Budleigh’s Raleigh 400 celebrations to continue through autumn after Millais painting loan extension
PUBLISHED: 17:00 28 July 2018
A painting depicting a scene from Sir Walter Raleigh’s childhood will continue to form part of Fairlynch Museum’s tribute to East Budleigh’s favourite son after a loan extension agreement was reached.
‘The Boyhood of Raleigh’, by John Millais’ has been on loan to the Budleigh Salterton museum this year as part of their ‘Raleigh 400’ celebrations.
The exhibition marks four centuries since the death of Sir Walter, who grew up in East Budleigh.
Now an agreement has been reached for the painting to stay until the end of October meaning the exhibition will continue through until the end of the 2018 season.
Fairlynch chairman Trevor Waddington said the news was ‘excellent’ for the museum, adding: ‘”We’re very grateful to Tate London for approving the loan until October 31.
“This means we’ll be able to take full advantage of the Heritage Lottery Fund grant and extend our education outreach programme into the Autumn term.”
The Raleigh 400 exhibition was officially launched last month as 150 invited guests including Lord and Lady Clinton and Budleigh Salterton Town Mayor Tom Wright.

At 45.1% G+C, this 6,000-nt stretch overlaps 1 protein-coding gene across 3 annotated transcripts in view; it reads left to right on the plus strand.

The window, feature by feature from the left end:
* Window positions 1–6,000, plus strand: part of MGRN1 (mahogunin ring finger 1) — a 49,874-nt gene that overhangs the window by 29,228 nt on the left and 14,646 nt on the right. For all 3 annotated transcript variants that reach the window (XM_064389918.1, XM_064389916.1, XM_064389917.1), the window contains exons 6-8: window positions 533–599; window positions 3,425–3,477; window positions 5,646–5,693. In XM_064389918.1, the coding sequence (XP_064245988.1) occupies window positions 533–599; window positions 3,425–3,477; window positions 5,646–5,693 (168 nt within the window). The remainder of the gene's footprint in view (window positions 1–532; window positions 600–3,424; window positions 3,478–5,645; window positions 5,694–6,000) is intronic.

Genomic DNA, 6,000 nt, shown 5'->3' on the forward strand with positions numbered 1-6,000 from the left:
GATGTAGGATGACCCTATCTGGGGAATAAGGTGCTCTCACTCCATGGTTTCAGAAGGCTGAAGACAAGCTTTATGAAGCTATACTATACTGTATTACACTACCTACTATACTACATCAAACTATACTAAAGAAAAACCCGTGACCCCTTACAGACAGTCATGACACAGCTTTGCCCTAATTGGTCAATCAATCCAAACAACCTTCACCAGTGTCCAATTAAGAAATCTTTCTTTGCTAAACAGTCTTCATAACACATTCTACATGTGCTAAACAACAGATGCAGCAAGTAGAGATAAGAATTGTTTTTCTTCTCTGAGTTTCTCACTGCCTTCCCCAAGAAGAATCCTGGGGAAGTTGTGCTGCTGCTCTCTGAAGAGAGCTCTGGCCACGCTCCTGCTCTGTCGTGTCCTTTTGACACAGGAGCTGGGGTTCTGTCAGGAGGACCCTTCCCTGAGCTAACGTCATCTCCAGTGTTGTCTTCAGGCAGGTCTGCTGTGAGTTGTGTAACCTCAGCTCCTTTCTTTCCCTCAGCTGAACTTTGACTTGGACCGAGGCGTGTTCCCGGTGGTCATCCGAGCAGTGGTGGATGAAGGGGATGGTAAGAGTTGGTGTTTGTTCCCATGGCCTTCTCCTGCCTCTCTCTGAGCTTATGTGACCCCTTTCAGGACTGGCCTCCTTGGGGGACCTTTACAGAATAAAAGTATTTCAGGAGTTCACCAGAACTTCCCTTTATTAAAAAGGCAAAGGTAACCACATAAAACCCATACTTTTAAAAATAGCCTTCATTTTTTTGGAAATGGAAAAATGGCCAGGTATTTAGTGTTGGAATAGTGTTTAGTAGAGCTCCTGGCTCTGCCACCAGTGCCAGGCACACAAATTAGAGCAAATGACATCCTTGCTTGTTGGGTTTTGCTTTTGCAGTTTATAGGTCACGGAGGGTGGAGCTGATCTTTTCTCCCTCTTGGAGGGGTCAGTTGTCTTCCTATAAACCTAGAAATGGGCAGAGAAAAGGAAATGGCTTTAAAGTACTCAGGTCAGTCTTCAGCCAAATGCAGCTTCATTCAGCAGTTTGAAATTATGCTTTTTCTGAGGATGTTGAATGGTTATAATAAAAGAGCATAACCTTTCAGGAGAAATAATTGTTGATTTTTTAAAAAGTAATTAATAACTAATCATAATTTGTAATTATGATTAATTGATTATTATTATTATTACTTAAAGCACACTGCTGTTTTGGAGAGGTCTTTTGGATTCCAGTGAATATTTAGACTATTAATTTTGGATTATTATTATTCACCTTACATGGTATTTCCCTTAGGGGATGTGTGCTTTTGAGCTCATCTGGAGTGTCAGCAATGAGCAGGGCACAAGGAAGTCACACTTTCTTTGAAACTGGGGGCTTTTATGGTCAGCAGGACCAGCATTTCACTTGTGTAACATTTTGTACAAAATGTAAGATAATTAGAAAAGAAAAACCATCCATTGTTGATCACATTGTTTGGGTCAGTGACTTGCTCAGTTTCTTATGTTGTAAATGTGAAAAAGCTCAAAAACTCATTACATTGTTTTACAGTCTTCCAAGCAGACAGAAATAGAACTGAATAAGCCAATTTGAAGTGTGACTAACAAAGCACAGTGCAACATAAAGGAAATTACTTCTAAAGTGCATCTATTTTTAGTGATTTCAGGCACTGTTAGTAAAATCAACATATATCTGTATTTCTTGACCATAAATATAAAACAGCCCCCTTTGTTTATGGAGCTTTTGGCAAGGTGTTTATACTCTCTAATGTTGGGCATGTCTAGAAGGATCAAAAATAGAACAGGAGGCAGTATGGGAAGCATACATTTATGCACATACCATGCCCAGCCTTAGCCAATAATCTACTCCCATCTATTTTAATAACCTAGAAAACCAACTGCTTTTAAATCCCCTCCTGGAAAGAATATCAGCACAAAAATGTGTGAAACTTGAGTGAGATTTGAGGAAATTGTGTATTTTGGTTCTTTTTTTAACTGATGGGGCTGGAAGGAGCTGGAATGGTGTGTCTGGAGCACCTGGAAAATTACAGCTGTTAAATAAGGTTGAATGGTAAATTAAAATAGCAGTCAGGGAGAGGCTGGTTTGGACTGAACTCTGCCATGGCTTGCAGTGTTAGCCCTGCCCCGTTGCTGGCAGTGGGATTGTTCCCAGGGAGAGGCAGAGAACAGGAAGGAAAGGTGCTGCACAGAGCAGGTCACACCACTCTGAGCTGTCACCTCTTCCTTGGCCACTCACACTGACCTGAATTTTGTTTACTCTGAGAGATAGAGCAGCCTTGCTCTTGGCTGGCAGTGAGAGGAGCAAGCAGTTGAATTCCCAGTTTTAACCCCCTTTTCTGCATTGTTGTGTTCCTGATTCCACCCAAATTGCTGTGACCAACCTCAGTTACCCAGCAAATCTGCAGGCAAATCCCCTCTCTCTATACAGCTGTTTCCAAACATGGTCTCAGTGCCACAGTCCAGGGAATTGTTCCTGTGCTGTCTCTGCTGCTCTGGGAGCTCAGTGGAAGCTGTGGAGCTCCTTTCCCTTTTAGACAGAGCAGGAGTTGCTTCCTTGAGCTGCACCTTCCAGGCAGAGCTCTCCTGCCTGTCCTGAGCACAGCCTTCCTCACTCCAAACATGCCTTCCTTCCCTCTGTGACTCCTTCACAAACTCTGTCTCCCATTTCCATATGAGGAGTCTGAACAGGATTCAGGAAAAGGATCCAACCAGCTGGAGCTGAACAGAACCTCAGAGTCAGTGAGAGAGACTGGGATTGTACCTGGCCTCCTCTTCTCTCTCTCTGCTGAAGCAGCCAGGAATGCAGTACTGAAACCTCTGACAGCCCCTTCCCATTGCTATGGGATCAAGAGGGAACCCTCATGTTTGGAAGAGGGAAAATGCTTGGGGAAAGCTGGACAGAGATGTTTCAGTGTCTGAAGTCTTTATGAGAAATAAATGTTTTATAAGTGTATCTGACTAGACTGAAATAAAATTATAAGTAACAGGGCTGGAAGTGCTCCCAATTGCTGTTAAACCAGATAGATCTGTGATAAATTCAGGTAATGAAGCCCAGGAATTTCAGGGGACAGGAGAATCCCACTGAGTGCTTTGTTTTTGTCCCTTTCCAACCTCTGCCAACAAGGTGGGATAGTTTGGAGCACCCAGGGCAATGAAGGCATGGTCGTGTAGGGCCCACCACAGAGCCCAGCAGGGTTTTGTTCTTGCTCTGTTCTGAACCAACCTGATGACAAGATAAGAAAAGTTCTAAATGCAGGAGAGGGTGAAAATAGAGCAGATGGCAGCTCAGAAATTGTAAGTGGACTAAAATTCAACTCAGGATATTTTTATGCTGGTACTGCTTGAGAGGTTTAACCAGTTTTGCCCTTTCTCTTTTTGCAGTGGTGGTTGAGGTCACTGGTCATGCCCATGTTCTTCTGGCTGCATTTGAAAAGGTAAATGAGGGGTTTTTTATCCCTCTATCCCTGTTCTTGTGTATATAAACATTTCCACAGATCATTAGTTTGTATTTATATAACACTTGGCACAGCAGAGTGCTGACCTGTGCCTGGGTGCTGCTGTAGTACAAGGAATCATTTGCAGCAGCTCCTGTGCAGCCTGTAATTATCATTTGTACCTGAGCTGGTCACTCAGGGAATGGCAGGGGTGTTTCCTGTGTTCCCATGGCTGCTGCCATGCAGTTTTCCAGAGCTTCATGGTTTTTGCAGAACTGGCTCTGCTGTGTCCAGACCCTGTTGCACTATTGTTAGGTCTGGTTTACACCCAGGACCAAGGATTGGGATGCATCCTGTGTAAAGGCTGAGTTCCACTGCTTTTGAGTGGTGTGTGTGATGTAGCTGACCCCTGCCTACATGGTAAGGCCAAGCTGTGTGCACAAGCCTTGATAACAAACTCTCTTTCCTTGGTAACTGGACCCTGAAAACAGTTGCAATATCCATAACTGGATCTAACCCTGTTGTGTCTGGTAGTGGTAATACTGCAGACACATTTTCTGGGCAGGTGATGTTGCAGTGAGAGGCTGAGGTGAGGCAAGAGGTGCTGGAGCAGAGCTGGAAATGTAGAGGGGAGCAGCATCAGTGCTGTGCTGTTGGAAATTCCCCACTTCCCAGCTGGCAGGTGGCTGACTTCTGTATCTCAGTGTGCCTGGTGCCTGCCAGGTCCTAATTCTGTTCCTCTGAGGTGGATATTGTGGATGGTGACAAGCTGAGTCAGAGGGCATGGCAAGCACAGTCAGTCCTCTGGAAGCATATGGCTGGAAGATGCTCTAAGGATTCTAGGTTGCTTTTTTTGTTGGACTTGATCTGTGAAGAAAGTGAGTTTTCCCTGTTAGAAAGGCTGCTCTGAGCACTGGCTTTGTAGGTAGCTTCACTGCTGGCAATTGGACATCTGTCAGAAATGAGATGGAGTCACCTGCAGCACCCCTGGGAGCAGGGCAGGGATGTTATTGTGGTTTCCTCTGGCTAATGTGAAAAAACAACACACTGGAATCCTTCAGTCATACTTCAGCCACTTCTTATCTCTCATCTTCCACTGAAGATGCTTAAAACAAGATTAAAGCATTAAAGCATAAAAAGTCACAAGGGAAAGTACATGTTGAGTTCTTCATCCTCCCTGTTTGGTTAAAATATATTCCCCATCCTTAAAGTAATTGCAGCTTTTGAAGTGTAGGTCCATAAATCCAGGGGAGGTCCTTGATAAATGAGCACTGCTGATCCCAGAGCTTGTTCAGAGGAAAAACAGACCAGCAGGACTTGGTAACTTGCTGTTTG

As part of the launch, there was also a re-enactment of the famous painting on Budleigh seafront where children from the town brought the scene from Sir Walter’s childhood to life. John Batson, of Budleigh Salterton Riding School, took on the role of Sir Walter on horseback.
There have been a number of other events which have been held in connection with the exhibition including staff from the museum getting into period dress for Budleigh’s annual Gala Week festival.
News of the extension means that the exhibition will coincide with a Sir Walter-themed event taking place as part of Budleigh Salterton Literary Festival. Historian Anna Beer will be giving the talk ‘Patriot or Traitor – The Life and Death of Sir Walter Raleigh’ at the Temple Methodist Church on Wednesday, September 19. The Oxford University Fellow will discuss her latest book on the explorer.
It also means that the exhibition will still be open on the date of Sir Walter’s death, which took place on October 29, 1618.
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